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Review: ‘A Better Man’ is one of Hot Docs’ most stirring films (Includes first-hand account)

At any given moment, approximately one-third of the women in a room will have experienced some form of abuse or trauma. This is a societal issue that does not appear to be going away and and in a culture that still asks what she did to cause it, self-blame and shame come part and parcel with the physical and/or emotional scars. But there are multiple avenues of support now and many opportunities to heal, though one never really forgets. In A Better Man, more than 20 years after ending their abusive relationship, a couple is reunited to process all that occurred between them.

Attiya was 17 and Steve was 18 when they met, and later moved in together. Over the course of their two-year relationship, Steve physically abused her daily to the point that Attiya was convinced he would one day killer her. Now, 23 years later, he’s agreed to meet her to talk about what happened. With the guidance of an abuse counsellor, they are able to discuss this period in a manner that is both honest and illuminating for both of them. Even though their memories of the same incidents frequently differ, their willingness to hear each other in an effort to heal and achieve restorative justice is inspiring if not unique.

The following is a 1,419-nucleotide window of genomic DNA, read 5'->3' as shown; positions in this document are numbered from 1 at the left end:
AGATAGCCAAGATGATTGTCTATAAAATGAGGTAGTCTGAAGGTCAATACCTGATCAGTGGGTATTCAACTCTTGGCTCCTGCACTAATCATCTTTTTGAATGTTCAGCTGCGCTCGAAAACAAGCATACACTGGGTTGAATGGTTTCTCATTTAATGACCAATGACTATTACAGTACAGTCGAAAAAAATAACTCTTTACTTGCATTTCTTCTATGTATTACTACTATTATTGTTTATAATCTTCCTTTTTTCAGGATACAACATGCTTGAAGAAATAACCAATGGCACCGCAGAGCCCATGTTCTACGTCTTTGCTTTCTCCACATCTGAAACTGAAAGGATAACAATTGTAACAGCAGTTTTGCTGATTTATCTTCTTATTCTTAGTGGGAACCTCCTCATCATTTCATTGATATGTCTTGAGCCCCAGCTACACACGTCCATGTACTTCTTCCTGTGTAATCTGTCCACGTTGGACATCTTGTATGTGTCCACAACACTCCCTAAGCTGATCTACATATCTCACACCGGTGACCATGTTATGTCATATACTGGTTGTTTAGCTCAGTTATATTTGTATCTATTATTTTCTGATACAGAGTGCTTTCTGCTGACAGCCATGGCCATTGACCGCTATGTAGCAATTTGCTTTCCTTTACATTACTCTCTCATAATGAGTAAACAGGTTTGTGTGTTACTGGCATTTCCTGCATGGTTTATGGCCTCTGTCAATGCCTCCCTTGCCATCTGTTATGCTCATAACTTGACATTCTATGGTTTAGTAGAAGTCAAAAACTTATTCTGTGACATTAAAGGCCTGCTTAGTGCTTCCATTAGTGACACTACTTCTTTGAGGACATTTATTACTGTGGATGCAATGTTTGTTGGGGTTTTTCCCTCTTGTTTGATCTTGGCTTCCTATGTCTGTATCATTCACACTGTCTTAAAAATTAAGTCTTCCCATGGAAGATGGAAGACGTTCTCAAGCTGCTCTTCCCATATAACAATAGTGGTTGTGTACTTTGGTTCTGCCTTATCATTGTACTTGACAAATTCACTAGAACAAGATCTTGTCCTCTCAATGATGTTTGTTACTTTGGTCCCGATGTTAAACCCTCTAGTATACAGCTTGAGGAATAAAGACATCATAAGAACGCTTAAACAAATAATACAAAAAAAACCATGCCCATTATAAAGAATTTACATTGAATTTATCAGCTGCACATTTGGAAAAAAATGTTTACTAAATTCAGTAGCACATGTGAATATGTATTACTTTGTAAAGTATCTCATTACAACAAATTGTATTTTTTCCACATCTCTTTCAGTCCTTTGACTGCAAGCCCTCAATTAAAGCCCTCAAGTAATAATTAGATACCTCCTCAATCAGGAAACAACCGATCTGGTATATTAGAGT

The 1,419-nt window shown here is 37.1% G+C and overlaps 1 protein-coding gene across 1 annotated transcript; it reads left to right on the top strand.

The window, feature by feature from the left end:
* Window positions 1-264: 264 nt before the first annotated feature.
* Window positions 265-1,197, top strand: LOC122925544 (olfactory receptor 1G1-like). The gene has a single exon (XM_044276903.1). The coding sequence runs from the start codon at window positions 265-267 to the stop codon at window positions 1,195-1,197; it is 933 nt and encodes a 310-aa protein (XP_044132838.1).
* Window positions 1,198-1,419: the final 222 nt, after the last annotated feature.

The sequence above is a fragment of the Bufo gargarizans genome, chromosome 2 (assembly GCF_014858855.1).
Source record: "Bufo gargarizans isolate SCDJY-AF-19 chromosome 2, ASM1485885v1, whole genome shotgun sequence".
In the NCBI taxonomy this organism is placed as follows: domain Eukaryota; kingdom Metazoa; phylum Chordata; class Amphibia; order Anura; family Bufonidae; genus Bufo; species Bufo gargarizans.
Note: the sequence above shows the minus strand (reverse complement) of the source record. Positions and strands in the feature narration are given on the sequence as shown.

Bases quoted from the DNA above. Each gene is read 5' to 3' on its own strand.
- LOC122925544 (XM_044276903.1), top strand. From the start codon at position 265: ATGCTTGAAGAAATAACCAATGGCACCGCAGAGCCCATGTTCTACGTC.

Attiya exhibits incredible strength when recounting the abuse, but they’re both unbelievably brave not only to participate in this process but to record it for an audience. While this is one more step in the healing process for Attiya, she is shown to have built a loving and fulfilling life surrounded by family and friends before reaching out to Steve; conversely, little is known about his life after their break-up and he is understandably reluctant to talk specifically about the potential root causes of his anger. Even though it can be difficult to hear their descriptions of the physical violence, their equal readiness to confront what happened is amazing; whereas the revelations of who may have known but didn’t intervene provides a new level of heartbreak. In the end, although this may be an exceptional situation, the film still achieves its goal of demonstrating the value of and encouraging people to seek help when dealing with similar issues, past or present.

The world premiere of A Better Man is screening as part of the “Canadian Spectrum” program at the Hot Docs Canadian International Documentary Festival.

Directors: Lawrence Jackman and Attiya Khan

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Sarah Gopaul is Digital Journal's Editor-at-Large for film news, a member of the Online Film Critics Society and a Rotten Tomatoes Tomatometer-approved critic.

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